Mal gave us free rein to wander around the Apache and pointed out some of the key features. The 30mm chain gun mounted beneath the fuselage is always of interest to visitors and, like the sensors fitted to the Apache, can be slaved to the pilots via a monocle mounted an inch in front of the right eye which displays symbology and thermal imagery. Essentially, wherever the pilot moves his head, the helicopter knows and the sensors will follow. So yes, this does mean that Apache pilots learn to operate their eyes independently and yes, it is a tough skill to master, resulting in headaches all round for the first few weeks of the course. The monocle is clearly an extraordinary piece of technology which, ironically enough, is accommodated in quite a rudimentary way, with a piece of the visor on the pilot's helmet literally being sawn off to make room!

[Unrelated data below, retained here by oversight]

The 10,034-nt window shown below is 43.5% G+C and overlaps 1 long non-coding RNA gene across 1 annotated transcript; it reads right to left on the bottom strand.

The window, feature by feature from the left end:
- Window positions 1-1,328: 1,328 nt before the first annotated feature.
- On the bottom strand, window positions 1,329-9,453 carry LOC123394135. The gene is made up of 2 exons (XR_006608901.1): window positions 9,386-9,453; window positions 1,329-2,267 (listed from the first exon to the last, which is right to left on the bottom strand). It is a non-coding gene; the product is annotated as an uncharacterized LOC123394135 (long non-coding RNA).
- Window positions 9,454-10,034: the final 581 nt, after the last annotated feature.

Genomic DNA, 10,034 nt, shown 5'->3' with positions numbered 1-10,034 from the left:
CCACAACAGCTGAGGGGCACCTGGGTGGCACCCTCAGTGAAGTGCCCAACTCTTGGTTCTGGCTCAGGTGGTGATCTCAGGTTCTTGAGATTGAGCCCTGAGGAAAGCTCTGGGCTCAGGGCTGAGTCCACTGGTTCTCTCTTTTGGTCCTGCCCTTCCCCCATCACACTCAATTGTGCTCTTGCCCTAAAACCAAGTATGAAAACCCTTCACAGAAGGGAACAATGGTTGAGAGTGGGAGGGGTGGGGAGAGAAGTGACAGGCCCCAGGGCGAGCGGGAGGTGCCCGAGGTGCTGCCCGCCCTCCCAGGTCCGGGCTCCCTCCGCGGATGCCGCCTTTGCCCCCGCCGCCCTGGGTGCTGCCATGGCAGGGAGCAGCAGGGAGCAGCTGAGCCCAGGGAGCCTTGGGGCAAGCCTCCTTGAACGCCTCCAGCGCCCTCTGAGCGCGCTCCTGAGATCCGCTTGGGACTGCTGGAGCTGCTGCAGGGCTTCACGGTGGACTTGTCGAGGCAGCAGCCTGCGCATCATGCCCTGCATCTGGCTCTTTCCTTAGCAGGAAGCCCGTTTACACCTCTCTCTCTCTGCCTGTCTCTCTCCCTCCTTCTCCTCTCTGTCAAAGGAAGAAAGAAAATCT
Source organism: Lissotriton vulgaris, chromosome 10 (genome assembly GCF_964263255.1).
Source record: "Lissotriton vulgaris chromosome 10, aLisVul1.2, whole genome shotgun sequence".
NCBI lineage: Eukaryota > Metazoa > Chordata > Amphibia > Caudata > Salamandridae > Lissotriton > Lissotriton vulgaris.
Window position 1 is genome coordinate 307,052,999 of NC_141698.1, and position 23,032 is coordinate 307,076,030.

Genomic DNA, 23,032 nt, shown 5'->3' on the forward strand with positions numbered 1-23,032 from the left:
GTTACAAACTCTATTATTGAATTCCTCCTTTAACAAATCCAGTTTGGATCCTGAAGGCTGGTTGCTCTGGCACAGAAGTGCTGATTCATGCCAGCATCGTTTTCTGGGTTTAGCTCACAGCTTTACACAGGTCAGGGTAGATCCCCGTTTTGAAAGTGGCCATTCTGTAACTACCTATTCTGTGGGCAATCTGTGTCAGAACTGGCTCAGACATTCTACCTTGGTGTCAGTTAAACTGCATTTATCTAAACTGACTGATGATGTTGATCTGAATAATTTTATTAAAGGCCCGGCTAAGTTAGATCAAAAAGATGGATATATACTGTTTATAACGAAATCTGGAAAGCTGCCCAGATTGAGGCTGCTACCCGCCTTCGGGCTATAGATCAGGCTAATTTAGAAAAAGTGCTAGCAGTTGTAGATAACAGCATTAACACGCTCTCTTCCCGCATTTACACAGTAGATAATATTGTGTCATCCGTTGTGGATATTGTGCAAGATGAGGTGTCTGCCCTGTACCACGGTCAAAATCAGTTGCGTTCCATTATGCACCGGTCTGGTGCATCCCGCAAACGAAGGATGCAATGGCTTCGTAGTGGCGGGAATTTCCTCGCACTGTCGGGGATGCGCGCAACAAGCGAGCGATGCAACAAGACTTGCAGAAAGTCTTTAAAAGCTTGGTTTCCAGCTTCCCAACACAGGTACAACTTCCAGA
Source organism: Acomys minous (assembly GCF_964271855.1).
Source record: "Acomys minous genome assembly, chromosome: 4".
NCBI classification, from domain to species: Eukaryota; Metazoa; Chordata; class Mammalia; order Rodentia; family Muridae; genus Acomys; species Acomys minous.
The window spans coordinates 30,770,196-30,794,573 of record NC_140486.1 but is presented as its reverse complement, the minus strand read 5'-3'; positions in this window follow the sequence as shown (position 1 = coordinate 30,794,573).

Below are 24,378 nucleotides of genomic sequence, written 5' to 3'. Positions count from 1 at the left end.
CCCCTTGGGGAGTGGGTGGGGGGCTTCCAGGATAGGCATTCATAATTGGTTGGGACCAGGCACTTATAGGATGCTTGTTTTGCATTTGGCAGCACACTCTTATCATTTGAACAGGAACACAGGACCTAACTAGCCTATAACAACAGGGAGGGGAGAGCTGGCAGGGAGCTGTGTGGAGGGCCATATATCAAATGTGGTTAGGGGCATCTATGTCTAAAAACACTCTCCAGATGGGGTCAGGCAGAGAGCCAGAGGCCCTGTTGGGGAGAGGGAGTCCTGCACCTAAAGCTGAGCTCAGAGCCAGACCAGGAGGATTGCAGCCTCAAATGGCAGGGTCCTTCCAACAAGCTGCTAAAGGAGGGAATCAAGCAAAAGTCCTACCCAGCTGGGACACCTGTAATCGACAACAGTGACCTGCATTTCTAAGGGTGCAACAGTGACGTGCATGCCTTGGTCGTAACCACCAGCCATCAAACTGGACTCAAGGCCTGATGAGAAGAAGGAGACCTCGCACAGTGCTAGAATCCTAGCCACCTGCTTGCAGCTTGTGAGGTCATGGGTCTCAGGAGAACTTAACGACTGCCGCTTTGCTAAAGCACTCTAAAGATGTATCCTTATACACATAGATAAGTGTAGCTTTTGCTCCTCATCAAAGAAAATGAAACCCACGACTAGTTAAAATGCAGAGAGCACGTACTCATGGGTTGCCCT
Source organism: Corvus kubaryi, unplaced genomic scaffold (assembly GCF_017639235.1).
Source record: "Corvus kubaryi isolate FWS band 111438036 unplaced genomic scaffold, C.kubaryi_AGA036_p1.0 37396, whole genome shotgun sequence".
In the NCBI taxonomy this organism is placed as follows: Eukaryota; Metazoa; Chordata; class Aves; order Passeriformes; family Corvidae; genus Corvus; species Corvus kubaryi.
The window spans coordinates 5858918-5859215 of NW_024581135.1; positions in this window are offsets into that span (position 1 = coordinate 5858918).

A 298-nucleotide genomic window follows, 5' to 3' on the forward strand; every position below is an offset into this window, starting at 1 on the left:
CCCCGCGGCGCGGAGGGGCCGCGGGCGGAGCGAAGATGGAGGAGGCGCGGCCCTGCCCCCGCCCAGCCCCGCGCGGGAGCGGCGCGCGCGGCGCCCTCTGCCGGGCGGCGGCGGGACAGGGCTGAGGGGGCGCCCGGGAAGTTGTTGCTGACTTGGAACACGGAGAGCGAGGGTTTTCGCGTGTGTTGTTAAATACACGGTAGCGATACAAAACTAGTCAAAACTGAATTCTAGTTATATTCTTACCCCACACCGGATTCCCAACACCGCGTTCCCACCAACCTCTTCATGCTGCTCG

Moving round to the nose of the aircraft, the MTADS and PNVS (pronounced Pinviss) dominate. These two turrets are the Modernised Target Acquisition Designation Sight and Pilot Night Vision Sensor and in many ways are the eyes of the Apache. Without these, linked to the crew's monocles as they are, the Apache would go precisely nowhere. MTADS contains stabilized electro-optical sensors, a laser rangefinder and laser target designator and the unit, mounted beneath the PNVS, can independently rotate +/- 120 degrees from side to side and elevate +30/-60 degrees. When MTADS is slaved to head movements its images are projected onto the crew's helmet-mounted optical sights as discussed above. PNVS, meanwhile, contains an infrared camera, again slaved to the pilot's monocle. PNVS can rotate +/- 90 degrees horizontally and +20/-45 degrees in elevation but with a higher rate of movement (120 per second) so as to accurately match the head movements of the pilot. There is therefore some delay in relative movement where MTADS is concerned and this is one thing that crews must become acclimatised to. These sensors basically allow the Apache to fly safely at low altitude in total darkness and adverse weather (PNVS) and see ground targets, and destroy them at stand-off ranges (MTADS).